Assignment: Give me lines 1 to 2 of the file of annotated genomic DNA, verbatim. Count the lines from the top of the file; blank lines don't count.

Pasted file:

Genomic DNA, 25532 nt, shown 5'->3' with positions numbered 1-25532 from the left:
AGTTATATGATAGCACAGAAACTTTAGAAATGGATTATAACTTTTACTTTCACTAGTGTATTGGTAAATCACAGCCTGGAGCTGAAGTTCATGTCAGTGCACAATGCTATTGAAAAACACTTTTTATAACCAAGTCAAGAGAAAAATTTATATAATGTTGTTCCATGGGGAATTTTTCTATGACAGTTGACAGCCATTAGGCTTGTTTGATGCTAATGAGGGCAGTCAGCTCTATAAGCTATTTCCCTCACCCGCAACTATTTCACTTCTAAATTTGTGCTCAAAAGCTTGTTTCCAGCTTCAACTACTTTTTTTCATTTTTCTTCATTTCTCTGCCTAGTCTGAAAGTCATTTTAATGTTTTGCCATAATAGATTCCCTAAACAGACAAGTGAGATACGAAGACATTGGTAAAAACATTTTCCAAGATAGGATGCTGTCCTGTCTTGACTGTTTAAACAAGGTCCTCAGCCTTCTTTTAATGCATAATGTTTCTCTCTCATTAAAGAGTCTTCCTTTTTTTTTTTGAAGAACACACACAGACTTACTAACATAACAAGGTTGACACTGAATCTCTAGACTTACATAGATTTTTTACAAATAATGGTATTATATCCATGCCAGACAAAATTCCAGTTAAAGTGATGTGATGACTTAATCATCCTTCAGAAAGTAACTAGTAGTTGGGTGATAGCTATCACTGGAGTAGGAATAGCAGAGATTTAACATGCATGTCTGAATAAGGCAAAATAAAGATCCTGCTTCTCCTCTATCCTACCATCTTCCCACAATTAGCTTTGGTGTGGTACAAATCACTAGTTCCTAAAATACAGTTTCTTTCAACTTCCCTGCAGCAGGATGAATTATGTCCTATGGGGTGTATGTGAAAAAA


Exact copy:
Genomic DNA, 25532 nt, shown 5'->3' with positions numbered 1-25532 from the left:
AGTTATATGATAGCACAGAAACTTTAGAAATGGATTATAACTTTTACTTTCACTAGTGTATTGGTAAATCACAGCCTGGAGCTGAAGTTCATGTCAGTGCACAATGCTATTGAAAAACACTTTTTATAACCAAGTCAAGAGAAAAATTTATATAATGTTGTTCCATGGGGAATTTTTCTATGACAGTTGACAGCCATTAGGCTTGTTTGATGCTAATGAGGGCAGTCAGCTCTATAAGCTATTTCCCTCACCCGCAACTATTTCACTTCTAAATTTGTGCTCAAAAGCTTGTTTCCAGCTTCAACTACTTTTTTTCATTTTTCTTCATTTCTCTGCCTAGTCTGAAAGTCATTTTAATGTTTTGCCATAATAGATTCCCTAAACAGACAAGTGAGATACGAAGACATTGGTAAAAACATTTTCCAAGATAGGATGCTGTCCTGTCTTGACTGTTTAAACAAGGTCCTCAGCCTTCTTTTAATGCATAATGTTTCTCTCTCATTAAAGAGTCTTCCTTTTTTTTTTTGAAGAACACACACAGACTTACTAACATAACAAGGTTGACACTGAATCTCTAGACTTACATAGATTTTTTACAAATAATGGTATTATATCCATGCCAGACAAAATTCCAGTTAAAGTGATGTGATGACTTAATCATCCTTCAGAAAGTAACTAGTAGTTGGGTGATAGCTATCACTGGAGTAGGAATAGCAGAGATTTAACATGCATGTCTGAATAAGGCAAAATAAAGATCCTGCTTCTCCTCTATCCTACCATCTTCCCACAATTAGCTTTGGTGTGGTACAAATCACTAGTTCCTAAAATACAGTTTCTTTCAACTTCCCTGCAGCAGGATGAATTATGTCCTATGGGGTGTATGTGAAAAAA